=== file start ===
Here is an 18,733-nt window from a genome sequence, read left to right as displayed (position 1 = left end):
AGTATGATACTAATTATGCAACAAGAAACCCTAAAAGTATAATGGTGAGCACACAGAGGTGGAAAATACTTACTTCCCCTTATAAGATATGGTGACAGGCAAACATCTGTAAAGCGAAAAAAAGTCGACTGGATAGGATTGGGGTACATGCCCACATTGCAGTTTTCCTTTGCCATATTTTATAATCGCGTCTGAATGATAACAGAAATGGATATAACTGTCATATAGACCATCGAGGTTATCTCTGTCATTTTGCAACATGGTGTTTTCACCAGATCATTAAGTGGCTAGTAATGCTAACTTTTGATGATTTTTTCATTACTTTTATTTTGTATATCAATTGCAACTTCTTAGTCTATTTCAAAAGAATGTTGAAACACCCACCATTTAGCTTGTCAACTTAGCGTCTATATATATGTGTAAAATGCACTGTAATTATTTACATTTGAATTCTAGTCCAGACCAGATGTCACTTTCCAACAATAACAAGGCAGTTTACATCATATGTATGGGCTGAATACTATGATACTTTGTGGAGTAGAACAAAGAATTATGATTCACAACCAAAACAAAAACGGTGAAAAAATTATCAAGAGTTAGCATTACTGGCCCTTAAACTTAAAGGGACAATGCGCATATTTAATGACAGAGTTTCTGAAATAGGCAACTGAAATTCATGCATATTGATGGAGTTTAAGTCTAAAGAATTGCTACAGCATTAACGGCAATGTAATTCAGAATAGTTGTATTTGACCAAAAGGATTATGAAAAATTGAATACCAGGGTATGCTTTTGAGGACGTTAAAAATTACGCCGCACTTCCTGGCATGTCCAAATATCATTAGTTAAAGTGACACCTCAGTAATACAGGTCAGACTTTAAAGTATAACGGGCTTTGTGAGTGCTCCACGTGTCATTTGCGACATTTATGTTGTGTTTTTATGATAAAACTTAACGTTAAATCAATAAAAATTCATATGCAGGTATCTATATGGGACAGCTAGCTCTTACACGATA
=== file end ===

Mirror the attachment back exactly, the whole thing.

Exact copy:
Here is an 18,733-nt window from a genome sequence, read left to right as displayed (position 1 = left end):
AGTATGATACTAATTATGCAACAAGAAACCCTAAAAGTATAATGGTGAGCACACAGAGGTGGAAAATACTTACTTCCCCTTATAAGATATGGTGACAGGCAAACATCTGTAAAGCGAAAAAAAGTCGACTGGATAGGATTGGGGTACATGCCCACATTGCAGTTTTCCTTTGCCATATTTTATAATCGCGTCTGAATGATAACAGAAATGGATATAACTGTCATATAGACCATCGAGGTTATCTCTGTCATTTTGCAACATGGTGTTTTCACCAGATCATTAAGTGGCTAGTAATGCTAACTTTTGATGATTTTTTCATTACTTTTATTTTGTATATCAATTGCAACTTCTTAGTCTATTTCAAAAGAATGTTGAAACACCCACCATTTAGCTTGTCAACTTAGCGTCTATATATATGTGTAAAATGCACTGTAATTATTTACATTTGAATTCTAGTCCAGACCAGATGTCACTTTCCAACAATAACAAGGCAGTTTACATCATATGTATGGGCTGAATACTATGATACTTTGTGGAGTAGAACAAAGAATTATGATTCACAACCAAAACAAAAACGGTGAAAAAATTATCAAGAGTTAGCATTACTGGCCCTTAAACTTAAAGGGACAATGCGCATATTTAATGACAGAGTTTCTGAAATAGGCAACTGAAATTCATGCATATTGATGGAGTTTAAGTCTAAAGAATTGCTACAGCATTAACGGCAATGTAATTCAGAATAGTTGTATTTGACCAAAAGGATTATGAAAAATTGAATACCAGGGTATGCTTTTGAGGACGTTAAAAATTACGCCGCACTTCCTGGCATGTCCAAATATCATTAGTTAAAGTGACACCTCAGTAATACAGGTCAGACTTTAAAGTATAACGGGCTTTGTGAGTGCTCCACGTGTCATTTGCGACATTTATGTTGTGTTTTTATGATAAAACTTAACGTTAAATCAATAAAAATTCATATGCAGGTATCTATATGGGACAGCTAGCTCTTACACGATA